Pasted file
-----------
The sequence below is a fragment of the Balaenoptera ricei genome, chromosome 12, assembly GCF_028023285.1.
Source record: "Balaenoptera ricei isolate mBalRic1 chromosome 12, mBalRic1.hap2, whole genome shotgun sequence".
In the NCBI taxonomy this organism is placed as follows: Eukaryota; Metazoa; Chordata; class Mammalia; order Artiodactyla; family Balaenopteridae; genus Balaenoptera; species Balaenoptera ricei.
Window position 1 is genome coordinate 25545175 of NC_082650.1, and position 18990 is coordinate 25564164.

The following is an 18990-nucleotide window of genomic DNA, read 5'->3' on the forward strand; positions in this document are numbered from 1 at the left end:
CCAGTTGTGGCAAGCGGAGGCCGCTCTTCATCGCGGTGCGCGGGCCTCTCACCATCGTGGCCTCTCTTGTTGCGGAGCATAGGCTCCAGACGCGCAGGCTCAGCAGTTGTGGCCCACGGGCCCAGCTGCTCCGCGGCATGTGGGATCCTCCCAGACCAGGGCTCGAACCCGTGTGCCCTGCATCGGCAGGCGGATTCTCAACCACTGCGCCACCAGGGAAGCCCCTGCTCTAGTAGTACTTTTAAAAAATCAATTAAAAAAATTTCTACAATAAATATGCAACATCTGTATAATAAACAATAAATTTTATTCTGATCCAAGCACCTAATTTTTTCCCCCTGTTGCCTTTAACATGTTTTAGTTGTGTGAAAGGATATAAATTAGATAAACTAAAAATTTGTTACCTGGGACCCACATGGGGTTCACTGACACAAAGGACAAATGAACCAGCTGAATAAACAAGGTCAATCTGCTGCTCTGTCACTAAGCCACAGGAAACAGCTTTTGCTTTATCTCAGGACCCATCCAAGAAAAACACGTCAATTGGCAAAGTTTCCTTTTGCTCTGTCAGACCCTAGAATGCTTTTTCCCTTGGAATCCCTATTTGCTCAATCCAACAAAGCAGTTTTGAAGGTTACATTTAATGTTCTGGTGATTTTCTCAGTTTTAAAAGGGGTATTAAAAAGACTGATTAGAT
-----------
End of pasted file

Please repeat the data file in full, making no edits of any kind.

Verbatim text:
The sequence below is a fragment of the Balaenoptera ricei genome, chromosome 12, assembly GCF_028023285.1.
Source record: "Balaenoptera ricei isolate mBalRic1 chromosome 12, mBalRic1.hap2, whole genome shotgun sequence".
In the NCBI taxonomy this organism is placed as follows: Eukaryota; Metazoa; Chordata; class Mammalia; order Artiodactyla; family Balaenopteridae; genus Balaenoptera; species Balaenoptera ricei.
Window position 1 is genome coordinate 25545175 of NC_082650.1, and position 18990 is coordinate 25564164.

The following is an 18990-nucleotide window of genomic DNA, read 5'->3' on the forward strand; positions in this document are numbered from 1 at the left end:
CCAGTTGTGGCAAGCGGAGGCCGCTCTTCATCGCGGTGCGCGGGCCTCTCACCATCGTGGCCTCTCTTGTTGCGGAGCATAGGCTCCAGACGCGCAGGCTCAGCAGTTGTGGCCCACGGGCCCAGCTGCTCCGCGGCATGTGGGATCCTCCCAGACCAGGGCTCGAACCCGTGTGCCCTGCATCGGCAGGCGGATTCTCAACCACTGCGCCACCAGGGAAGCCCCTGCTCTAGTAGTACTTTTAAAAAATCAATTAAAAAAATTTCTACAATAAATATGCAACATCTGTATAATAAACAATAAATTTTATTCTGATCCAAGCACCTAATTTTTTCCCCCTGTTGCCTTTAACATGTTTTAGTTGTGTGAAAGGATATAAATTAGATAAACTAAAAATTTGTTACCTGGGACCCACATGGGGTTCACTGACACAAAGGACAAATGAACCAGCTGAATAAACAAGGTCAATCTGCTGCTCTGTCACTAAGCCACAGGAAACAGCTTTTGCTTTATCTCAGGACCCATCCAAGAAAAACACGTCAATTGGCAAAGTTTCCTTTTGCTCTGTCAGACCCTAGAATGCTTTTTCCCTTGGAATCCCTATTTGCTCAATCCAACAAAGCAGTTTTGAAGGTTACATTTAATGTTCTGGTGATTTTCTCAGTTTTAAAAGGGGTATTAAAAAGACTGATTAGAT